County Library @ 837-2689, e-mail
@ jclibrary2000@gmail.com or stop
in for a visit.
Belvidere News …
April 25, 2013 • Kadoka Press • Page 3
Norris News
Marjorie Anne Letellier - 462 6228
Belvidere News
Syd Iwan • 381-2147
BELVIDERE BAR
344-2210
ATM
Winter Hours
Monday - Thursday
10 a.m. to 11 p.m.
Friday & Saturday
9 a.m. to Midnight
Sunday
1 p.m. to 10 p.m.
Belvidere Store
Open Daily
7 a.m. - 6 p.m.
24/7 Credit
Card Pumps
Diesel • Gas
Farm Fuel
Pop • Snacks • Beer
Starting case lot specials.
344-2277
TIRE & SERVICE WORK - CALL 837-2376
HOURS:
Mon - Fri: 7:30 to 5:30
Saturday: 8 to Noon
We’re here for all your
vehicle maintenance!
Give us a call today!
NOW BUYING!
Cars for salvage, call today!
We make hydraulic hoses &
On-the-farm tire service!
Full Service
Mechanic
Shop!
J&S ReStore
Kadoka, South Dakota
USED VEHICLES!
Several local girls are currently
planning a mission trip to the Do-
minican Republic in June. They at-
tended church in Belvidere on
Sunday and took turns telling
about their plans which included
helping to teach Bible school and
also constructing some buildings.
Those currently planning to go in-
clude Maria and Marti Herber,
Taylor Merchen, Kate Rasmussen,
Mariah Pierce, Cassie DeRocher,
and Jamie Brown. Lynn Herber
will go as well. It is only scheduled
to last ten days or so but those
going hope to be helpful as well as
learn more about missions. Anyone
wishing to help with donations
should talk to Lynn Herber.
Larry and Joy Dolezal attended
and helped with the nursing home
supper and benefit held on Satur-
day evening in Kadoka. Larry was
pleased to have four of his five
granddaughters there at his table.
Those included Kayla and Joanna
Nemec, Sarah DeVries, and Trisha
(DeVries) Bork. Only Beth (Nemec)
wasn’t there since she lives in Den-
ver. Kayla and Joanna stayed with
Larry and Joy while they were
here. They are both attending the
School of Mines in Rapid City and
are almost done for the year except
for final exams and such. Sarah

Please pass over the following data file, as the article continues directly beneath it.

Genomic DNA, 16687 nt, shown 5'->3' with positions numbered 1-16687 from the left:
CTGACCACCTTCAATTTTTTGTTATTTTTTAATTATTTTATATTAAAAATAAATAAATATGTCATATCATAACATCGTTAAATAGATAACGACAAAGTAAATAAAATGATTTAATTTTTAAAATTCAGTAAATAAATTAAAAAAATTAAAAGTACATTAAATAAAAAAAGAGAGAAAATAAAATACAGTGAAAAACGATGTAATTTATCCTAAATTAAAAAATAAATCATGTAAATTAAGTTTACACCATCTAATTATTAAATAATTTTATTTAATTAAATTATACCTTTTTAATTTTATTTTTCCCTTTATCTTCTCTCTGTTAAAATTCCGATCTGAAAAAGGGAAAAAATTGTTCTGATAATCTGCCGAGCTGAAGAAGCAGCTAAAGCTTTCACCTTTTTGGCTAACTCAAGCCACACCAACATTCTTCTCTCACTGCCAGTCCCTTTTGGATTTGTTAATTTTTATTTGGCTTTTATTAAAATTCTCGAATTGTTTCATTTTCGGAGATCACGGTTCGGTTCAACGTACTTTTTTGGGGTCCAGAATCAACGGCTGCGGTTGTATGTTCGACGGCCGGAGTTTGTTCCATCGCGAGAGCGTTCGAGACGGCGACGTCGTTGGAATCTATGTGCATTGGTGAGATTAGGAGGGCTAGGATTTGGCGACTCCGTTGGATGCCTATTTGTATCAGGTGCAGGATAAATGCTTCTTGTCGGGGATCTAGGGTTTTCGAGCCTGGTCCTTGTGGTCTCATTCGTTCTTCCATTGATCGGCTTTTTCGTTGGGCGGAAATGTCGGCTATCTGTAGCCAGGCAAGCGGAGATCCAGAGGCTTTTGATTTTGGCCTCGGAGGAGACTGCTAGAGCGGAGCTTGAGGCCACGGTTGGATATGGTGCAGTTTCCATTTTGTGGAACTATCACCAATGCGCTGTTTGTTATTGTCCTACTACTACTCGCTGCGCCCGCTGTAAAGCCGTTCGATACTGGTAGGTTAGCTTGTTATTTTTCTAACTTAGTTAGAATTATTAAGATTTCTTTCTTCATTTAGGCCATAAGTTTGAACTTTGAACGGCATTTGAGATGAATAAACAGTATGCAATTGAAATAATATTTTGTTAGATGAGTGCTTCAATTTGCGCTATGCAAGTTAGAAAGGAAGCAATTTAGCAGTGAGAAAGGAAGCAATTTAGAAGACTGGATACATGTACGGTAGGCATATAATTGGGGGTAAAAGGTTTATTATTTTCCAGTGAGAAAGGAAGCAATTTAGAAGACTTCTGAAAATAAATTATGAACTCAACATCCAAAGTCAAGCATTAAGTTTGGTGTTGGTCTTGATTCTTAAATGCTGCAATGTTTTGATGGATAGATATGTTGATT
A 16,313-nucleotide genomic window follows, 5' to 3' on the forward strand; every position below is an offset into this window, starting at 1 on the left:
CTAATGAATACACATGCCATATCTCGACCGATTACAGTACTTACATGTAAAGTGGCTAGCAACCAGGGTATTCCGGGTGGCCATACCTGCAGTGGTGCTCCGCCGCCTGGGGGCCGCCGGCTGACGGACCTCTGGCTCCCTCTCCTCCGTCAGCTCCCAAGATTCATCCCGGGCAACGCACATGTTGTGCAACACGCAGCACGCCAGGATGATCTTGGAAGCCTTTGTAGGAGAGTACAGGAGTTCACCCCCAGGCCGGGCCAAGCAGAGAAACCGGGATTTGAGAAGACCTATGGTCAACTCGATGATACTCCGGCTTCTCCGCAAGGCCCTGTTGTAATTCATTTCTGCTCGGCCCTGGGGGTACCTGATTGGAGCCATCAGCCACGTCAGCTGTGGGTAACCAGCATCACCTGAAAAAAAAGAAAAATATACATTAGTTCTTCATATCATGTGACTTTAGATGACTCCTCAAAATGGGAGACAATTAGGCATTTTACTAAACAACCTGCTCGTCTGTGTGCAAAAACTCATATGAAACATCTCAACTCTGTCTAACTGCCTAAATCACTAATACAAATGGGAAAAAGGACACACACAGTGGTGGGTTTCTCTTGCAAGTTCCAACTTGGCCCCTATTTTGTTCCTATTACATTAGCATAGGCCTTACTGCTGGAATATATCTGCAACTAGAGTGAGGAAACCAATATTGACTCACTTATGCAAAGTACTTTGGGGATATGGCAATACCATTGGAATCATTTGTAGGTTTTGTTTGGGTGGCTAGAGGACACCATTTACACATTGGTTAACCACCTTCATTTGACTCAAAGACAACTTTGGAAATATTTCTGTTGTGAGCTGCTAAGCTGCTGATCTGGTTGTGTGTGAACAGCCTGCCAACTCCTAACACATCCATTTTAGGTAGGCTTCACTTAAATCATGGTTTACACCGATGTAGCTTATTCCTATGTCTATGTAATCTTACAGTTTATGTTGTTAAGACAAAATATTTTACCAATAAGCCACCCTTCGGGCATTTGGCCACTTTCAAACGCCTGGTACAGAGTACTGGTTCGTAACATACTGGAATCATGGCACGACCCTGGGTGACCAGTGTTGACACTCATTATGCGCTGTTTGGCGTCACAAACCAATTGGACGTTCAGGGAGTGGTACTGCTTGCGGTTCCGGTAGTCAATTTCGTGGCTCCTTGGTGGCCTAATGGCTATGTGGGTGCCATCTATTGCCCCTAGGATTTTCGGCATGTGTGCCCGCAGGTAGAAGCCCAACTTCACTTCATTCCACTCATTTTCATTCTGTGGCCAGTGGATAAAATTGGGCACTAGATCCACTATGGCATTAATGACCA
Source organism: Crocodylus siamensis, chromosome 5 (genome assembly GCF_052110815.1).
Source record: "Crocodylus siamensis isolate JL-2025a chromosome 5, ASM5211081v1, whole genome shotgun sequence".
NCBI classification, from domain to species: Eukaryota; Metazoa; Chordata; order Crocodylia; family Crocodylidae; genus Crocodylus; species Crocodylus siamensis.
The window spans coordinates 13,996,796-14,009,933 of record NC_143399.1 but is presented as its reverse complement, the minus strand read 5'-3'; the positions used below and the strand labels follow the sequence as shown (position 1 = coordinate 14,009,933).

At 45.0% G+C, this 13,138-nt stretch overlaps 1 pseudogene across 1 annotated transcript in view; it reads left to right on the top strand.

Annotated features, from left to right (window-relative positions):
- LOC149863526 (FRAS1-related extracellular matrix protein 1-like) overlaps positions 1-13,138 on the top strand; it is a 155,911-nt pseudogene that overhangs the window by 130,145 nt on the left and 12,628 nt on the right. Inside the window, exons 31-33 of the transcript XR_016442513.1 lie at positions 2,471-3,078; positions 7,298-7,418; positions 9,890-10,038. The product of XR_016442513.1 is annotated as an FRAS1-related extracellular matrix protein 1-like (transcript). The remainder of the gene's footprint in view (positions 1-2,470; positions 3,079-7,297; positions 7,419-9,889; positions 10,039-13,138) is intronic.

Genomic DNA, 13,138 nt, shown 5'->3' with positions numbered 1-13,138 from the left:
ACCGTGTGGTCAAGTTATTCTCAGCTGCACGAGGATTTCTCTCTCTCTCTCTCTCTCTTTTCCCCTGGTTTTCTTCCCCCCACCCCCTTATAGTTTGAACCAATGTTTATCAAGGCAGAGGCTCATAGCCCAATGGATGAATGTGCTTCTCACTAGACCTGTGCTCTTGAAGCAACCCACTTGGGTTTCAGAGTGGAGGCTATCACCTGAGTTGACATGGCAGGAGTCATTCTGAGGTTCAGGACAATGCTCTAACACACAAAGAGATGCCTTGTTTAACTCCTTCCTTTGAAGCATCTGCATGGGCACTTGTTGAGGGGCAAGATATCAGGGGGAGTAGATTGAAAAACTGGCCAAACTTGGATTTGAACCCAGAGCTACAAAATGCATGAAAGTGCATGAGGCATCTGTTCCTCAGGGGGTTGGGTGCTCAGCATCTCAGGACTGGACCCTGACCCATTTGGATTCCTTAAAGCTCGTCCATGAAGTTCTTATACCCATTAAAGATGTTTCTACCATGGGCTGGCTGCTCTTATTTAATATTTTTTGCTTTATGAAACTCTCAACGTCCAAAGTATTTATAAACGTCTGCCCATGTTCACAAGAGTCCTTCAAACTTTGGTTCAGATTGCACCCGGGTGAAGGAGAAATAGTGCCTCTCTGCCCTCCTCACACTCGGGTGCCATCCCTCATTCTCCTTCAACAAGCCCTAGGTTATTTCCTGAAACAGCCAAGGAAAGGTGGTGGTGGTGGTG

stayed in Belvidere with her dad,
Tom DeVries, and came across the
street to church with him on Sun-
day morning.
Nikki Bonenberger attended the
nursing home banquet on Saturday
as well. She and her mom, Diane
McDaniels, of Philip prepared one
of the tables. Nikki also helped
Pam Bonenberger with her table.
There was a nice turnout and the
evening went well. Earlier in the
week, Nikki and kids, MaKaylan
and McCoy, had things turn out not
quite so well when they were in-
volved in a car accident in Kadoka.
It was at low speed and no one got
hurt, but Nikki’s vehicle was still
pretty much totaled. She was re-
lieved that there were no injuries,
and the car can be replaced.
Aaron, Michelle, and Tyrel
Mansfield were visited on Friday
and Saturday by Michelle’s folks,
Bill and Pauline Jones, of Rapid
City. Michelle’s folks are planning
a trip to Atlanta, Georgia this com-
ing week to visit their son and de-
cided to just run down and see
their daughter and family before
heading out.
Chuck and Merry Willard went
to Rapid City on Friday. They met
up with their daughter, Niki Klein-
sasser, of Hot Springs and did a lit-
tle shopping. They also got to see
their son, Casey, and his kids,
Faron and Riley. They had planned
to see Niki, but hadn’t with Casey.
If Coleen had come from Wyoming,
they could have had a complete
family reunion. Back at home,
Merry said they’ve had to keep
their chickens penned up lately
until they can get a new fence built
around the yard. The silly birds
like to munch on emerging tulips
and other plants and dig holes here
and there. The supplies for build-
ing the fence are on hand but just
not yet installed.
A school board election was held
last week with voting being done at
the church hall. Those on the elec-
tion board included Dana Badure,
Jodie O’Bryan, and Mary Johnston.
Cole Hindman said he hasn’t
been away from home much lately
as calving is in full swing and the
weather has made that difficult
part of the time. He used to com-
pete in rodeos quite a bit in the
saddle bronc part, but that has
been put on hold for the last year
although it might be brought back
some time in the future.
Bill and Norma Headlee have
also been pinned down quite a bit
of late due to being busy at the vet
clinic. Norma said there have re-
cently been quite a few night calls.
They have just been riding out the
storms and dealing with people’s
calving difficulties. Last weekend,
Headlees were visited by their
daughter, Corale Dorn, and her
husband, Dan, and kids of Dell
Rapids. Tom DeVries came out to
see them and spend some time. A
couple of vet students also stopped
by to see the Headlee’s operation
since they are interns and trying to
get experience.